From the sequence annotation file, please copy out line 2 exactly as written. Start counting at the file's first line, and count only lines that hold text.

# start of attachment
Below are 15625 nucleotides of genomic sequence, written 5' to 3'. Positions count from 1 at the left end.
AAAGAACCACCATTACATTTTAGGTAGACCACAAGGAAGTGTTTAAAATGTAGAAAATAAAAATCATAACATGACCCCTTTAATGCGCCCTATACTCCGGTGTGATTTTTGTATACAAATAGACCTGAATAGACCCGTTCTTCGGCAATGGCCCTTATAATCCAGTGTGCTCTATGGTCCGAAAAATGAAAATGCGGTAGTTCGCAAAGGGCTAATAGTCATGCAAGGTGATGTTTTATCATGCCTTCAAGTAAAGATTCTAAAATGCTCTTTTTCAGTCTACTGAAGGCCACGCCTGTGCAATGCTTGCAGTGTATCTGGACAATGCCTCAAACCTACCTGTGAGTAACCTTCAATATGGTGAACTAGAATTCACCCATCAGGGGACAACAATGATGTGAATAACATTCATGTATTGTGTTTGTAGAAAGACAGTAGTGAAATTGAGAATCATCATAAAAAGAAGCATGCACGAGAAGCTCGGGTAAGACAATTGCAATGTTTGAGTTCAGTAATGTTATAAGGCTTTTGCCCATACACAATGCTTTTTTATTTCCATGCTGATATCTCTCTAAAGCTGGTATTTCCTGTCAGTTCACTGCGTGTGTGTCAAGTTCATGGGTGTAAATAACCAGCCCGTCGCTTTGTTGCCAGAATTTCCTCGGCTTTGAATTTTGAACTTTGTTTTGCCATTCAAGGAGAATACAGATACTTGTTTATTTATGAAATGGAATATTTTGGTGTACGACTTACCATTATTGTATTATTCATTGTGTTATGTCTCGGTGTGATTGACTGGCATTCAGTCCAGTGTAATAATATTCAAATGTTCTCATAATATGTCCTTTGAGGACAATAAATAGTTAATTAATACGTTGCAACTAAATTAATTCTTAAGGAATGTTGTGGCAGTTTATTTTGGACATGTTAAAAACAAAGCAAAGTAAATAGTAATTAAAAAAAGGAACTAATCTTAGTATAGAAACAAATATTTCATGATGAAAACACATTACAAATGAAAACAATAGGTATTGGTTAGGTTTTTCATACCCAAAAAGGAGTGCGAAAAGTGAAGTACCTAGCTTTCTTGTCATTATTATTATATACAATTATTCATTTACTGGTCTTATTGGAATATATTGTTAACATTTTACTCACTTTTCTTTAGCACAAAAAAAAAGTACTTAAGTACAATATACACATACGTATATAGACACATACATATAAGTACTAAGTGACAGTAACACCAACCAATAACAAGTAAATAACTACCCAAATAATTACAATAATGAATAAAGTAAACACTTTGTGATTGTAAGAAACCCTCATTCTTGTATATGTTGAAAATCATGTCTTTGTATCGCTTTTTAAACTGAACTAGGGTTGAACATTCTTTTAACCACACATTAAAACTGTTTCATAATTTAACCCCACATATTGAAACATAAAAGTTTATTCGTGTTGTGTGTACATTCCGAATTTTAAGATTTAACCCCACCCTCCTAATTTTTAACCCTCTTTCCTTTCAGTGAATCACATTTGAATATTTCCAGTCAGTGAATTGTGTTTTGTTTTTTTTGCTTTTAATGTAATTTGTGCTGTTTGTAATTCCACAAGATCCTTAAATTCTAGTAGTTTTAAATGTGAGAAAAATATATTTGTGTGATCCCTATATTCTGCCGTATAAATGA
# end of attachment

AAAGAACCACCATTACATTTTAGGTAGACCACAAGGAAGTGTTTAAAATGTAGAAAATAAAAATCATAACATGACCCCTTTAATGCGCCCTATACTCCGGTGTGATTTTTGTATACAAATAGACCTGAATAGACCCGTTCTTCGGCAATGGCCCTTATAATCCAGTGTGCTCTATGGTCCGAAAAATGAAAATGCGGTAGTTCGCAAAGGGCTAATAGTCATGCAAGGTGATGTTTTATCATGCCTTCAAGTAAAGATTCTAAAATGCTCTTTTTCAGTCTACTGAAGGCCACGCCTGTGCAATGCTTGCAGTGTATCTGGACAATGCCTCAAACCTACCTGTGAGTAACCTTCAATATGGTGAACTAGAATTCACCCATCAGGGGACAACAATGATGTGAATAACATTCATGTATTGTGTTTGTAGAAAGACAGTAGTGAAATTGAGAATCATCATAAAAAGAAGCATGCACGAGAAGCTCGGGTAAGACAATTGCAATGTTTGAGTTCAGTAATGTTATAAGGCTTTTGCCCATACACAATGCTTTTTTATTTCCATGCTGATATCTCTCTAAAGCTGGTATTTCCTGTCAGTTCACTGCGTGTGTGTCAAGTTCATGGGTGTAAATAACCAGCCCGTCGCTTTGTTGCCAGAATTTCCTCGGCTTTGAATTTTGAACTTTGTTTTGCCATTCAAGGAGAATACAGATACTTGTTTATTTATGAAATGGAATATTTTGGTGTACGACTTACCATTATTGTATTATTCATTGTGTTATGTCTCGGTGTGATTGACTGGCATTCAGTCCAGTGTAATAATATTCAAATGTTCTCATAATATGTCCTTTGAGGACAATAAATAGTTAATTAATACGTTGCAACTAAATTAATTCTTAAGGAATGTTGTGGCAGTTTATTTTGGACATGTTAAAAACAAAGCAAAGTAAATAGTAATTAAAAAAAGGAACTAATCTTAGTATAGAAACAAATATTTCATGATGAAAACACATTACAAATGAAAACAATAGGTATTGGTTAGGTTTTTCATACCCAAAAAGGAGTGCGAAAAGTGAAGTACCTAGCTTTCTTGTCATTATTATTATATACAATTATTCATTTACTGGTCTTATTGGAATATATTGTTAACATTTTACTCACTTTTCTTTAGCACAAAAAAAAAGTACTTAAGTACAATATACACATACGTATATAGACACATACATATAAGTACTAAGTGACAGTAACACCAACCAATAACAAGTAAATAACTACCCAAATAATTACAATAATGAATAAAGTAAACACTTTGTGATTGTAAGAAACCCTCATTCTTGTATATGTTGAAAATCATGTCTTTGTATCGCTTTTTAAACTGAACTAGGGTTGAACATTCTTTTAACCACACATTAAAACTGTTTCATAATTTAACCCCACATATTGAAACATAAAAGTTTATTCGTGTTGTGTGTACATTCCGAATTTTAAGATTTAACCCCACCCTCCTAATTTTTAACCCTCTTTCCTTTCAGTGAATCACATTTGAATATTTCCAGTCAGTGAATTGTGTTTTGTTTTTTTTGCTTTTAATGTAATTTGTGCTGTTTGTAATTCCACAAGATCCTTAAATTCTAGTAGTTTTAAATGTGAGAAAAATATATTTGTGTGATCCCTATATTCTGCCGTATAAATGA